Are you getting your bilingual child ready for elementary school? Here are some ways that speaking two or more languages primes a child's brain to be receptive and ready to learn at school.

Outdated advice warned parents that learning more than one language at a time could be a disadvantage for their child because it would slow language development. However, recent research on brain functioning shows that kids from bilingual families actually have a unique advantage as students, due to the healthy workout that their brain has performed in acquiring two languages. Developing fluency in one or more language is an activity that can really be a benefit to a child as a student.

A Brain That is Ready to Learn

The brain tends to work like a quick search engine to interpret language. It deciphers language by guessing what each word will be as it hears the speaker say each syllable of a conversation. When a child can speak two languages or more, their mind works double-time to guess words, with choices from multiple languages. This process exercises the side of the brain that is used for coding and deciphering, which primes it for when they use these skills at school and throughout their lives.

Focusing on Follow Through

The part of the brain that is used to process language is also involved in executive functioning skills. These skills are essential for school success and include staying focused, following through to complete tasks, and easily transitioning from one activity to another. Amanda Martinka, an elementary school teacher from Washington, says that when children translate words from one language to another, they apply skills similar to the ones used when solving a math problem. Both processes involve sorting information, maintaining the different pieces and then applying them. These key elements build a receptive learner, and are critical skills that teachers try to encourage in their students.

Building Knowledge They Can Use

Some parents may shy away from sharing books in their native language with their children because they are concerned that it will divide their attention and take away from learning a second language. Martinka says that reading books, singing songs and working on letters and sounds, teaches the concepts of literacy, no matter the language in which it is taught. Mika, mom of two, teaches her preschool-age children the alphabet in Japanese and songs and stories in both languages. Being fluent in more than one language also teaches kids to use multiple viewpoints. Steven Nishida, owner of English Masters Communication Center, says that these skills are extremely helpful for a child's communication and problem solving skills. Children who are used to using words from multiple languages may be less likely to give up when they get stuck because they are used to employing multiple approaches to understand a problem or communicate an idea.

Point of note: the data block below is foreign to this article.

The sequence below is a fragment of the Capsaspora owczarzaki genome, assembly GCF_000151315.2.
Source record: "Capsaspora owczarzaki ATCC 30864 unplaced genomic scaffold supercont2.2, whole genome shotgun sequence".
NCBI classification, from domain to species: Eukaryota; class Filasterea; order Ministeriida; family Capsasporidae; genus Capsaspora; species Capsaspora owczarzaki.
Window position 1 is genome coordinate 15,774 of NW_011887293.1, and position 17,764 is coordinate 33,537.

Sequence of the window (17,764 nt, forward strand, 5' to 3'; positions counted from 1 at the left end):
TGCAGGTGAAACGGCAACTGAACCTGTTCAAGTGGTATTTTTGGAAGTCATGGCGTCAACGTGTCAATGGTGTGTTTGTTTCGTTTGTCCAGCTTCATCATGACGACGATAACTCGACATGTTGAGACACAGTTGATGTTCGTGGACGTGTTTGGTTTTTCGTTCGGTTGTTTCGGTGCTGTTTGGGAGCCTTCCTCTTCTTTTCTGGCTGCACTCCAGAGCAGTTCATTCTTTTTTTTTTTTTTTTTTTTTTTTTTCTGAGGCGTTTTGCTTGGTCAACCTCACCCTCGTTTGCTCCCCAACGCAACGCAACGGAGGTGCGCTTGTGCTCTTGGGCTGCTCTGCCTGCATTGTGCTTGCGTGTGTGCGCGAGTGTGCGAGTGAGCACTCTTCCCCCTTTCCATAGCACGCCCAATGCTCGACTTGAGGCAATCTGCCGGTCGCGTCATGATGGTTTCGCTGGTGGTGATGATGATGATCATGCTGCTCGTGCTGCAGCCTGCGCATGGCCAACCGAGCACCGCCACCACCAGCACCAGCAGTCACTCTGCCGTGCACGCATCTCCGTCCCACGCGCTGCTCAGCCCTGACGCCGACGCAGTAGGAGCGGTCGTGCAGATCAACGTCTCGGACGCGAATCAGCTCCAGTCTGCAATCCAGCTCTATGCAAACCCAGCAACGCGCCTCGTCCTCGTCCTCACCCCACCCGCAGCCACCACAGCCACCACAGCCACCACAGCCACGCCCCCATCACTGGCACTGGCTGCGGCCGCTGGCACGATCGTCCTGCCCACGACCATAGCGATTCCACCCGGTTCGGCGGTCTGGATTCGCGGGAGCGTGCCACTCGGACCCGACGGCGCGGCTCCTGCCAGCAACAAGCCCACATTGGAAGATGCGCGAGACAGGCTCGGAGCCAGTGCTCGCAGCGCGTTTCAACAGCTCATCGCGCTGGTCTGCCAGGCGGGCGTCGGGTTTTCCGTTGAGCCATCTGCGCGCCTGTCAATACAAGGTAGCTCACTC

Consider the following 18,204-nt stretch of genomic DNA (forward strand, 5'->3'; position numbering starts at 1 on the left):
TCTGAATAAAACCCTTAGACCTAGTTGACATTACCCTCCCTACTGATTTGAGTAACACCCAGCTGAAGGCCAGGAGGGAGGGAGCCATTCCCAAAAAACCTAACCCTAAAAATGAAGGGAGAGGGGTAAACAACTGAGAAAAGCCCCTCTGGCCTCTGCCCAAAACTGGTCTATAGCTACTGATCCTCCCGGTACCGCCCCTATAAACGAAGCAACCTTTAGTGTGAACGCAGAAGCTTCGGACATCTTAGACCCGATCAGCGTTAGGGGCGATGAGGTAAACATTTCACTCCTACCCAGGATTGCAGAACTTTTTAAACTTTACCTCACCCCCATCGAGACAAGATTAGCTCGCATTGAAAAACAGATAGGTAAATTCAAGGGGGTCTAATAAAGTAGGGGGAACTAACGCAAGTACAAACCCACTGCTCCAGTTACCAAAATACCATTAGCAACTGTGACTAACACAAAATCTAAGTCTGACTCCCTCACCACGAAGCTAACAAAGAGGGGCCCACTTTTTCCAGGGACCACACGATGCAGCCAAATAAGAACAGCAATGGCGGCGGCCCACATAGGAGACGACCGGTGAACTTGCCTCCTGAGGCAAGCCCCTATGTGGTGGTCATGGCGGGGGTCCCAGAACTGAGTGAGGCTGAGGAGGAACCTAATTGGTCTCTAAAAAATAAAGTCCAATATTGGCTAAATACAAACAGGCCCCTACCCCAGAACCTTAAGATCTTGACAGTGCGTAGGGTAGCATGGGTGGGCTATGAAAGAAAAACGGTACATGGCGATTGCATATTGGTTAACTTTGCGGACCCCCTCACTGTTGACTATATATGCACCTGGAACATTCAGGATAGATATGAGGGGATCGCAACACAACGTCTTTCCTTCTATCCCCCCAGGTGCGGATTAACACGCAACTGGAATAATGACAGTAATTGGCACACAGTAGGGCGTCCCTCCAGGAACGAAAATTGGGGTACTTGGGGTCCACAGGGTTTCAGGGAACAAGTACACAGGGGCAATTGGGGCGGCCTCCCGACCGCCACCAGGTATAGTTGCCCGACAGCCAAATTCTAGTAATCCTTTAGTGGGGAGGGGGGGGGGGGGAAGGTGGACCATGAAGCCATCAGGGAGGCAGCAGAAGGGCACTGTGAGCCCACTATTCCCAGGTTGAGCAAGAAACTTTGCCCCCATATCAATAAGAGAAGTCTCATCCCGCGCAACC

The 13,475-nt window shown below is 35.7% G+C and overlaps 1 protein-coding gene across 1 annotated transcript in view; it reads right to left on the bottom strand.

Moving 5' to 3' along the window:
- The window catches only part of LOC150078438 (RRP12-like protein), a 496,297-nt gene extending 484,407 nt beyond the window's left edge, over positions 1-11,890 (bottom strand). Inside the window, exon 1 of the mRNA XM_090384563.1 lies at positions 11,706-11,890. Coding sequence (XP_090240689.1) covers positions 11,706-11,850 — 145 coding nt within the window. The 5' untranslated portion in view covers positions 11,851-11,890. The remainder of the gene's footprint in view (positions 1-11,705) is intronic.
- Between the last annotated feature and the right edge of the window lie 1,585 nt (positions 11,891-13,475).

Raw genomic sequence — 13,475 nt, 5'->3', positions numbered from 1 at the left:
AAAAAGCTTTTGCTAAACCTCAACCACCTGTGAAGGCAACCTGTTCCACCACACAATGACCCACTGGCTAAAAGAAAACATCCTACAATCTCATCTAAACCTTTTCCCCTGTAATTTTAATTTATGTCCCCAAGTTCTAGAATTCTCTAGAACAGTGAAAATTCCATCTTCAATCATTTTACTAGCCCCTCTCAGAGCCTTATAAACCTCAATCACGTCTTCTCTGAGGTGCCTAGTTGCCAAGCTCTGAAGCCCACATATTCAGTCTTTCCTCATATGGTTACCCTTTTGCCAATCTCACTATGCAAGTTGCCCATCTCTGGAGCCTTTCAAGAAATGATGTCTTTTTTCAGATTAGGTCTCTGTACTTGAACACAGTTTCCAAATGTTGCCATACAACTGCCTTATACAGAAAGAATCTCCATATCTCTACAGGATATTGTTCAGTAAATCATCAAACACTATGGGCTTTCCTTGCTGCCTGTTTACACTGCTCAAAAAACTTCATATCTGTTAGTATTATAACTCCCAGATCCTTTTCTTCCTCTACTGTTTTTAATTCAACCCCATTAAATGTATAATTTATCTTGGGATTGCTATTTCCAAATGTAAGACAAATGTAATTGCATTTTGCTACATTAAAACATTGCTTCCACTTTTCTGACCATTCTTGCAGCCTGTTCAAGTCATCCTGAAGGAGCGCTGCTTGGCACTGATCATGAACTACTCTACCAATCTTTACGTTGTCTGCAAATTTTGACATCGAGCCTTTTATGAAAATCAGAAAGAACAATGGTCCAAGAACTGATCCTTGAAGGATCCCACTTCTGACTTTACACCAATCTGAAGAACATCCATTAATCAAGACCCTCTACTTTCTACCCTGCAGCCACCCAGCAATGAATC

Music to Their Ears

Learning a language also uses the same part of the brain that processes music. Liz Plunkett, an elementary music specialist says, "Music is a language and notes are symbols that are interpreted, like words. Music and language makes a child's mind work at both a sight and hearing level." Reading music and identifying pitch and tone are skills enhanced by the brain's activity on language development first. Children who are raised interpreting and understanding two or more languages will find that learning about music feels like a familiar process.

Roots and Wings

Taking your child to festivals, and celebrating one's heritage and religious holidays with them is a way to share language and culture, acquire knowledge and build a bilingual learner with a strong personal and cultural identity. The benefits to feeling connected to family, culture and identity are an important part of becoming a confident student. In Martinka's class, she sees that kids who feel connected to their family and culture have confidence for learning and confidence to verbally participate in class. When your child shares traditions and celebrations with the teacher and the class, the child becomes more engaged. Participating in class instead of being a silent learner gives a child a sense of self and helps them to see that they have an important voice.

Different families have different approaches to bilingualism, and that diversity is part of what builds a unique and proficient learner. Every child is unique, but studies support that learning more than one language can create an open mind that is ready to acquire more knowledge and lifelong skills. These primed abilities and engaged brains build a confident kid, and a student who may become an observant scientist, a unique artist, a detail-oriented programmer or a parent who passes down a legacy of cultural identity and language to generations of confident, engaged kids!


Ruth Hanley is the parent of two girls and she feels that parents are the most influential teachers for their children, which is both an honor and a delight.